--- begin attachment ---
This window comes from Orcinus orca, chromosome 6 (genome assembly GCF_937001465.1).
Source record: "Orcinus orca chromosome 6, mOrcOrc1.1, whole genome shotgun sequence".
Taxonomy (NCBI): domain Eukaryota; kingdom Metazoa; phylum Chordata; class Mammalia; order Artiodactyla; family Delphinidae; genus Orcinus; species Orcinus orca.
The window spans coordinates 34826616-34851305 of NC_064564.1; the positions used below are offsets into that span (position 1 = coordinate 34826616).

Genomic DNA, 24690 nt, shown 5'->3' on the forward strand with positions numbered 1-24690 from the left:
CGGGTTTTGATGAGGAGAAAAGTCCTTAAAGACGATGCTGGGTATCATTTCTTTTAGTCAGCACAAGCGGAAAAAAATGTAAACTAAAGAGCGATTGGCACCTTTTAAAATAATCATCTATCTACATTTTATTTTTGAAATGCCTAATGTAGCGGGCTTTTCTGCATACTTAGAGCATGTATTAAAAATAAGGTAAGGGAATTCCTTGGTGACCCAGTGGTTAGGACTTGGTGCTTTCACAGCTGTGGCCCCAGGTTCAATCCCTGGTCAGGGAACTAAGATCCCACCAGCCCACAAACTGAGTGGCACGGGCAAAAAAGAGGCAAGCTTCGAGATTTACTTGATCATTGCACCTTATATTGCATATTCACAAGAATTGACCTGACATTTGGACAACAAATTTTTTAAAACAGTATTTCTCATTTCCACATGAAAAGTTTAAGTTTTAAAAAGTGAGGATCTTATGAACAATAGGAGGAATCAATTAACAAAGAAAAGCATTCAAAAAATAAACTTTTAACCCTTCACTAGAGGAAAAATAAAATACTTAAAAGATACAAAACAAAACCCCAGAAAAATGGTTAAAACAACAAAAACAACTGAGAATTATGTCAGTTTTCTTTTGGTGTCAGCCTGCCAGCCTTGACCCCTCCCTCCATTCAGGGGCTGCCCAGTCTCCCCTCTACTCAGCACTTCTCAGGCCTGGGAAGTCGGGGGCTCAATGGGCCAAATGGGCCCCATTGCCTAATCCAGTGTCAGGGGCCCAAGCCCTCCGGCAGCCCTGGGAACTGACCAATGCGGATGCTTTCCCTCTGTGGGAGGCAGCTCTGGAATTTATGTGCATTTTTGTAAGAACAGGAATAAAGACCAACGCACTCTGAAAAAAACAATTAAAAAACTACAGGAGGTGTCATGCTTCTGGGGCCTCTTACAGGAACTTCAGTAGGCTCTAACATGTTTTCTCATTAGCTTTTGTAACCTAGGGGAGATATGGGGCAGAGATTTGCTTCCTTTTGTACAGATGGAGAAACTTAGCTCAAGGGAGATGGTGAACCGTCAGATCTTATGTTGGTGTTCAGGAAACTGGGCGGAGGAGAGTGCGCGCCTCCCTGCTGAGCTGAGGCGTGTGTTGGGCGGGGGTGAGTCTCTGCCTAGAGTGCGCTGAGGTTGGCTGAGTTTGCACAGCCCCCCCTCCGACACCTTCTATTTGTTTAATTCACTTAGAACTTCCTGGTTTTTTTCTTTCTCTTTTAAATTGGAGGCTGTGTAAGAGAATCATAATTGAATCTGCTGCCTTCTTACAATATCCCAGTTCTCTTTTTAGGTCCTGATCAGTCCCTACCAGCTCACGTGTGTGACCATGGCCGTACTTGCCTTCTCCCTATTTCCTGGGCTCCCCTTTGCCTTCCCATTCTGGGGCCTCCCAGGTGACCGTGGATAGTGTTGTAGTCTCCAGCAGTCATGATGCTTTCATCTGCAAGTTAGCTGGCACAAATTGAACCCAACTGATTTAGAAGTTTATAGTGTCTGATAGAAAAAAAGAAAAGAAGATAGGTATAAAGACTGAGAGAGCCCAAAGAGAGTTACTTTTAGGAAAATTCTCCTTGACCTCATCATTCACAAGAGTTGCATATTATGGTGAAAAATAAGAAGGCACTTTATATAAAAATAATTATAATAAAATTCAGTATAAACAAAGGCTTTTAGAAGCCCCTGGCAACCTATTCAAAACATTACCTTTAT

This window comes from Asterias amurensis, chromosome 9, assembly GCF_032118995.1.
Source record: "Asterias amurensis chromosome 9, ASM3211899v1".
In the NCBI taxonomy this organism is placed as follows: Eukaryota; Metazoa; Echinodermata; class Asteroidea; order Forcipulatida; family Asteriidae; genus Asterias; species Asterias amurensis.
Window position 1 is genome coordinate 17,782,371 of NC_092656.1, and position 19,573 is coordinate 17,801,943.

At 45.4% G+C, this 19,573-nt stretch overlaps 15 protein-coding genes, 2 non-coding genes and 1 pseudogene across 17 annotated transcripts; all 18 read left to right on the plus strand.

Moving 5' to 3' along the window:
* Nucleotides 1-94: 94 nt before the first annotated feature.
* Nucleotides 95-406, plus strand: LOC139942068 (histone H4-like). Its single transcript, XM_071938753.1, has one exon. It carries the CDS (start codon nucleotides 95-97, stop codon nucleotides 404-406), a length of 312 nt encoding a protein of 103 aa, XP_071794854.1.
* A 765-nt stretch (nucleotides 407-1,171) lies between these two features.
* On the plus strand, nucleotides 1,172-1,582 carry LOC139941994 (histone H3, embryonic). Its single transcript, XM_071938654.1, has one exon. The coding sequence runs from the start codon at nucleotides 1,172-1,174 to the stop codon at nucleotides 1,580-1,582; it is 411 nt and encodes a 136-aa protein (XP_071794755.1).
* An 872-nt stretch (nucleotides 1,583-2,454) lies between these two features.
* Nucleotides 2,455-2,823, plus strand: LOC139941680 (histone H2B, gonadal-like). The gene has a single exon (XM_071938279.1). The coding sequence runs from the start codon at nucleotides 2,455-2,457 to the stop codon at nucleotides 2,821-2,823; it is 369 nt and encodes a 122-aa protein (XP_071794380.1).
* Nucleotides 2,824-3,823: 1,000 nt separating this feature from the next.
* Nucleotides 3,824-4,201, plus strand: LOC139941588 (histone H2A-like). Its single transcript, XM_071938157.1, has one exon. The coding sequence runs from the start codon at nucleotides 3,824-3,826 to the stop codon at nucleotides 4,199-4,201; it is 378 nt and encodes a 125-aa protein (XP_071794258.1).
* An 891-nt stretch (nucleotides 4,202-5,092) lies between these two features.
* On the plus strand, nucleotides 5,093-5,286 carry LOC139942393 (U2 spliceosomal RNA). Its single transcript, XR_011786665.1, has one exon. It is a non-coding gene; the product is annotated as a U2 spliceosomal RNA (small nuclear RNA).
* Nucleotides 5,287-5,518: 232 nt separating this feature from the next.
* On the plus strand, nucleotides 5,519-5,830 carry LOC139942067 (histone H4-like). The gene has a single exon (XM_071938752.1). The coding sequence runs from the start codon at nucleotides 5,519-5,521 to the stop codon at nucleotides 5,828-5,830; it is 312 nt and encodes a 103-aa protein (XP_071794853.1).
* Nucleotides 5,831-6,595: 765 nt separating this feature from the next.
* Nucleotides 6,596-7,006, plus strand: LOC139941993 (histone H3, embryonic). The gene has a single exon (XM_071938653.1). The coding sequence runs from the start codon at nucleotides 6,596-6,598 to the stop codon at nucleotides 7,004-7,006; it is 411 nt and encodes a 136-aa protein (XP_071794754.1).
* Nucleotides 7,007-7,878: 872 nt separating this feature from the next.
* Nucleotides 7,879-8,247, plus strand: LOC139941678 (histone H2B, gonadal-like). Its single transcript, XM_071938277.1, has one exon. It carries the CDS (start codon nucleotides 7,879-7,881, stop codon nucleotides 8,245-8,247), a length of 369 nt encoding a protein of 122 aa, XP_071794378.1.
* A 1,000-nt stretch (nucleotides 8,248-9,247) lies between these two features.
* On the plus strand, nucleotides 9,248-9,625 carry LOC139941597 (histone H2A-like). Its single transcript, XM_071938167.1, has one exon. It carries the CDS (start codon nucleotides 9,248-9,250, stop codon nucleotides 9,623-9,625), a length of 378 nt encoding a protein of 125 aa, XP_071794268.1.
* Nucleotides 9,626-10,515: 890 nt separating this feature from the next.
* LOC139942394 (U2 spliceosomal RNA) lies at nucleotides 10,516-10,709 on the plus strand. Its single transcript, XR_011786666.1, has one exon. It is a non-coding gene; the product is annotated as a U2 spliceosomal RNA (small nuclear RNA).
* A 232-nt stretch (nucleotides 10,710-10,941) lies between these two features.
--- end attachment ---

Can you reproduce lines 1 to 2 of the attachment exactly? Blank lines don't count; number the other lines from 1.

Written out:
This window comes from Orcinus orca, chromosome 6 (genome assembly GCF_937001465.1).
Source record: "Orcinus orca chromosome 6, mOrcOrc1.1, whole genome shotgun sequence".